Entertainment Movies Leo DiCaprio shouldn’t win the best actor Oscar

Leo DiCaprio shouldn’t win the best actor Oscar

The Revenant
Twitter Facebook Reddit Pinterest Email

Leonardo DiCaprio is about to ride a Hollywood-sized wave of affection and sentimentality to his first ever Academy Award for best actor for his role in the grisly revenge drama The Revenant.

Unfortunately, that would be a poor decision.

Not because he’s a bad actor, but because his performance on this occasion is far from Oscar-winning.

The New Daily‘s Black Oscars
Oscar’s gift bag worth $200,000

Oscars cull ‘irrelevant’ members

If and when he does win, the decision will have been driven largely by the industry’s view that he is a great performer who should have won his Oscar for best actor by now.

Since this year’s best actor category contains only moderately-strong competition, Leo may be able to slip through the cracks, but The Revenant should not be the film we remember as the best of his distinguished career.

DiCaprio was wonderful in The Aviator. Photo:
DiCaprio was wonderful in The Aviator. Photo: Warner Bros.

He has given far better performances

From making us sob during his turn as a child with a mental disability in What’s Eating Gilbert Grape, to his flawless South African accent in 2007’s Blood Diamond, and his irresistible boyish charm in Catch Me if You Can, DiCaprio has proved himself a deft chameleon over the decades.

Of his three nominations (The Aviator, What’s Eating Gilbert Grape, The Wolf of Wall Street), 2005’s The Aviator seemed DiCaprio’s best chance.

A fascinating biography directed by Martin Scorsese and co-starring a radiant Cate Blanchett, The Aviator oozed Oscar glory and showed DiCaprio at his handsome leading-man best.

The Wolf of Wall Street was another example of DiCaprio at the peak of his powers, as the suave, messed up hero he plays so well.

He barely has any lines

DiCaprio said makeup sessions sometimes lasted four hours.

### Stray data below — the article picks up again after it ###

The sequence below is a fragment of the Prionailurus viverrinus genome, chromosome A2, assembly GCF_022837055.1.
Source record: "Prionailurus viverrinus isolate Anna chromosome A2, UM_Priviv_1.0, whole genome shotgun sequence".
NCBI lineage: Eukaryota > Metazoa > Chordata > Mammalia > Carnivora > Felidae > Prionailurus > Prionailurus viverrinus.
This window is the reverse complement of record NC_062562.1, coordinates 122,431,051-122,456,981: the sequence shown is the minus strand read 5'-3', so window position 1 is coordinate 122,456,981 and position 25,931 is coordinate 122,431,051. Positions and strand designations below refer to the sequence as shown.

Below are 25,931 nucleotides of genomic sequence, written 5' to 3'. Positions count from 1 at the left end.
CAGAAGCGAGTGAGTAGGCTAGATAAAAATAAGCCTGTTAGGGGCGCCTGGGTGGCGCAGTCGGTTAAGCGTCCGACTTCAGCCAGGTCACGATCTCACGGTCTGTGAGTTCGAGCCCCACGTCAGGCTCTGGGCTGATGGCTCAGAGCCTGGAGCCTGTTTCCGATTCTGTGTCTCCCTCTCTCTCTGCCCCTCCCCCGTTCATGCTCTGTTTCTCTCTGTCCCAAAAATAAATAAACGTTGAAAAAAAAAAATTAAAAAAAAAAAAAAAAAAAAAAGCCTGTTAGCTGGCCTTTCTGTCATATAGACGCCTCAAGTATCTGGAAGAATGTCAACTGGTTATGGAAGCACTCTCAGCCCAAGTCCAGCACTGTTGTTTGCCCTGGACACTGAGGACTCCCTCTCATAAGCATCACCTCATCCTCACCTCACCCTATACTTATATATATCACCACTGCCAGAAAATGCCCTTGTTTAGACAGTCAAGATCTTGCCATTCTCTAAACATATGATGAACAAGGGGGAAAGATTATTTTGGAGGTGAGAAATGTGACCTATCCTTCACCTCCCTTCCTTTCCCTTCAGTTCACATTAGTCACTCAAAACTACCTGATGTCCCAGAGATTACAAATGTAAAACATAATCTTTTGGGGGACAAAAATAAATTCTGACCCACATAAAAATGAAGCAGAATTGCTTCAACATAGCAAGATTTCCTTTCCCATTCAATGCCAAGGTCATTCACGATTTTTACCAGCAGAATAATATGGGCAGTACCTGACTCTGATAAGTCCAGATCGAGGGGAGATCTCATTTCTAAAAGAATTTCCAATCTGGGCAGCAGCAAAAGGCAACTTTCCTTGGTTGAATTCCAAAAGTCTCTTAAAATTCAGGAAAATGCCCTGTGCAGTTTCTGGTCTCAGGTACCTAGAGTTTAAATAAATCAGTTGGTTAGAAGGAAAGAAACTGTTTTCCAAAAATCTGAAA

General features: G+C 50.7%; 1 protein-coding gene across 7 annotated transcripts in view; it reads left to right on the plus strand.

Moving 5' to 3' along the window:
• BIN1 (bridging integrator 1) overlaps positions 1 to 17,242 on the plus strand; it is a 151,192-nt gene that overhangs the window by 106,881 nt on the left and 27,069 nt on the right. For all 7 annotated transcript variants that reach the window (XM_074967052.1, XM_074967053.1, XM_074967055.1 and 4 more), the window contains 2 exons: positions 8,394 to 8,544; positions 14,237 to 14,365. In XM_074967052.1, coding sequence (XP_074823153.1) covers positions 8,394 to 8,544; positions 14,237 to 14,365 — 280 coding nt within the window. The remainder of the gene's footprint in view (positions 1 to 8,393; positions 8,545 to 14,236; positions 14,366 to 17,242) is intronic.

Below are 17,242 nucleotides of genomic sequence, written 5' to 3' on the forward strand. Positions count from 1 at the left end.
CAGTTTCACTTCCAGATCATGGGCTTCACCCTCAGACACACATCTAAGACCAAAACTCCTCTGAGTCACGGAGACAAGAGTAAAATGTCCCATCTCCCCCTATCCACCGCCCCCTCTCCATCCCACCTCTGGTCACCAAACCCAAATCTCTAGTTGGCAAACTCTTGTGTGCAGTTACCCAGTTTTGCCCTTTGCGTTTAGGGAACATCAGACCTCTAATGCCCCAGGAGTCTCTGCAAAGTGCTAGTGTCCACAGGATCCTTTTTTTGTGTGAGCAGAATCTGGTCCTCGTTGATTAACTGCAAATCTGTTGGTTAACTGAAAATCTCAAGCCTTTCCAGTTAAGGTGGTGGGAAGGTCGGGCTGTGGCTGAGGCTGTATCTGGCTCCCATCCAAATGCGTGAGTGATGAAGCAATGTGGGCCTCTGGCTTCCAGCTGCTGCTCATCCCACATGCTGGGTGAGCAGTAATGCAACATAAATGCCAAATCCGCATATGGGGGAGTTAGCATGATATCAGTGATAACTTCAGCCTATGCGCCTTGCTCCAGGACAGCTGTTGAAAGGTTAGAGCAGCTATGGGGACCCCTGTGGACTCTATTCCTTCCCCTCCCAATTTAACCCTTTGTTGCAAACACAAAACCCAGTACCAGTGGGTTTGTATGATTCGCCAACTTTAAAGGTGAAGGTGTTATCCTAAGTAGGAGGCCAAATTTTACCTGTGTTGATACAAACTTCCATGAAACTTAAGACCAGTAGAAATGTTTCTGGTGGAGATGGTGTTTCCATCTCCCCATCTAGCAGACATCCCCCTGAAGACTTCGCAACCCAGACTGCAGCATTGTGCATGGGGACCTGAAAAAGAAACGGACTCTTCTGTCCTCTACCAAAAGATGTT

DiCaprio said makeup sessions sometimes lasted four hours. Photo: 20th Century Fox

It’s no secret DiCaprio gets mauled by a bear in The Revenant.

Without spoiling the film, the bear attack basically stops DiCaprio from speaking during two-thirds of the movie. What we’re left with is a heavy-breathing, grunting DiCaprio trying to fight his way through the tough terrain.

The lack of lines could be forgiven if DiCaprio’s character was groundbreaking in other ways, like French actor Jean Dujardin in the Oscar-winning 2011 silent film The Artist, but sadly DiCaprio’s character has barely any subtlety: he is a man out for revenge, and that’s all we need to know.

While there’s no doubt he gives a great grunt, DiCaprio has plenty of time to win his first Oscar gong with a film he actually speaks in.

Tough conditions do not an Oscar make

The Revenant‘s filming conditions have been compared to Francis Ford Coppola’s infamous Apocalypse Now – a film set so dramatic and soul-destroying it almost bankrupted a studio and killed its cast.

Similarly, tales of The Revenant‘s harsh conditions have bordered on the mythical, and have been used to back DiCaprio’s Oscar campaign.

DiCaprio and negotiate the extreme conditions in Canada. Photo: Copyright © 2015 Twentieth Century Fox Film Corporation. All rights reserved. THE REVENANT Motion Picture Copyright © 2015 Regency Entertainment (USA), Inc. and Monarchy Enterprises S.a.r.l. All rights reserved.Not for sale or duplication.
DiCaprio and director Alejandro Inarritu negotiate the extreme conditions on the Canadian set. Photo: 20th Century Fox

In interviews, DiCaprio has constantly mentioned the freezing conditions, the hours of make-up, getting the flu multiple times and his insistence on actually performing stunts himself, such as eating raw liver and hopping inside that dead horse.

Sure, the conditions in Alberta, Canada were likely pretty grim, but they shouldn’t win him an Oscar.

It’s all about politics and sentimentality

When DiCaprio (probably) wins, it will be because the academy feels it’s finally ‘his time’.

But Leo is in the fortunate position of having already enjoyed a long and successful career at the age of 41.

For a leading man, this is hardly the end of the road, and the actor no doubt has another two or more decades of extraordinary performances in him yet.

He may have been unlucky in the past, but that doesn’t make 2016 the year Leonardo DiCaprio has to win an Oscar.


View Comments